coupled with Whip of Erebos the amount of life that a player gains via the dredge deck’s giant pounders, Nighthowler and Nemesis of Mortals quickly puts
the game out of reach against regular aggro decks.

What is a Dredge deck without zombie tokens?

Sidisi, Brood Tyrant is an absolute powerhouse in this Sultai delve deck. I have rarely played a game where Sidisi, Brood Tyrant comes into play, isn’t
immediately answered, and I don’t win the game off it.

It’s comparable in my mind to a more powerful Huntmaster of the Fells, since most of the time it will come into play and bring a 2/2 Zombie token with it.
However, the fact that it will continue to generate zombies as the game goes on is pretty amazing. Lots of bodies to attack and block is huge against
opposing creature decks, especially with Whip of Erebos playing heavily into the equation.

This card is the whip.

Whip of Erebos is the lynchpin that holds the entire deck together. While it is possible to simply win games on the back of Nemesis of Mortals or Sidisi,
Brood Tyrant with some good old fashioned beatdown, all of the major endgames involve this powerful legendary enchantment.

Whip makes racing a near impossibility for most opponents, and it also generates lots of card and board advantage by virtue of Satyr Wayfinder, Hornet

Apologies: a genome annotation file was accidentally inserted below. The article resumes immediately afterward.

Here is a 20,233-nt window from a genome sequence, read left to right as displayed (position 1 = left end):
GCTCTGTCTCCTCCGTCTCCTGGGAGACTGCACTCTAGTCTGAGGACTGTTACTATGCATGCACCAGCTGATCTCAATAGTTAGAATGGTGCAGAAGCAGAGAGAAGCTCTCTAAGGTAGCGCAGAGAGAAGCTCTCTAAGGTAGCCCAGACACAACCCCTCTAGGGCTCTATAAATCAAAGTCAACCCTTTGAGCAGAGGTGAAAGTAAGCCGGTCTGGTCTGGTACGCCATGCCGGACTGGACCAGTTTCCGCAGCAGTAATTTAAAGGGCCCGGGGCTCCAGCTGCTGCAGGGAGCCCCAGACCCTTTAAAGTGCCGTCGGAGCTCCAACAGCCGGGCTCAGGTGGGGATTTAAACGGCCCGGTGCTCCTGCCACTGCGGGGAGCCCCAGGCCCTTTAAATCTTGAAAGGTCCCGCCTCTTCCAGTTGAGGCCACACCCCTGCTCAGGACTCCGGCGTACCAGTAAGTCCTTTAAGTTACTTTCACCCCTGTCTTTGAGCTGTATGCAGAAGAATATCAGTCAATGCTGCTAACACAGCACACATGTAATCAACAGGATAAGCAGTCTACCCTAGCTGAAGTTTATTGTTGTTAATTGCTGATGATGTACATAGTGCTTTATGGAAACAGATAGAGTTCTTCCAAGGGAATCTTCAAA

Queen, and Nyx Weaver. The fact that the card is so important and synergistic is the reason that I play three copies despite having Commune with the Gods
to dig for it and Nyx Weaver to Regrowth it.

I’ve really been enjoying playing the Sultai deck. In fact, it’s my favorite deck to actually play with, and it was a pretty tough decision between which
deck I actually wanted to play in my event last weekend.

I give this bee an A+.

Either way, one thing that I’m pretty sure of is that I want to be playing with Hornet Queen in my Standard deck. If you want the biggest, baddest,
buzziest finisher to go over top of everything your opponent is doing, Hornet Queen is the card you’ve been looking for.

It’s pretty interesting that the only cards that overlap in my Sultai and Abzan decks are Hornet Queen, Thoughtseize, Hero’s Downfall, and Llanowar Wastes.
To sit alongside those other obviously insane Magic cards as the only cards that overlap between decks should give you some idea of just how good I think
the Queen actually is in a format that looks to be defined by midrange battles.

I’m absolutely enjoying how this Standard format is unfolding and am immensely enjoying no Sphinx’s Revelations, Pack Rats, or Lifebane Zombies floating
around. A new block only comes but once a year, so live it up.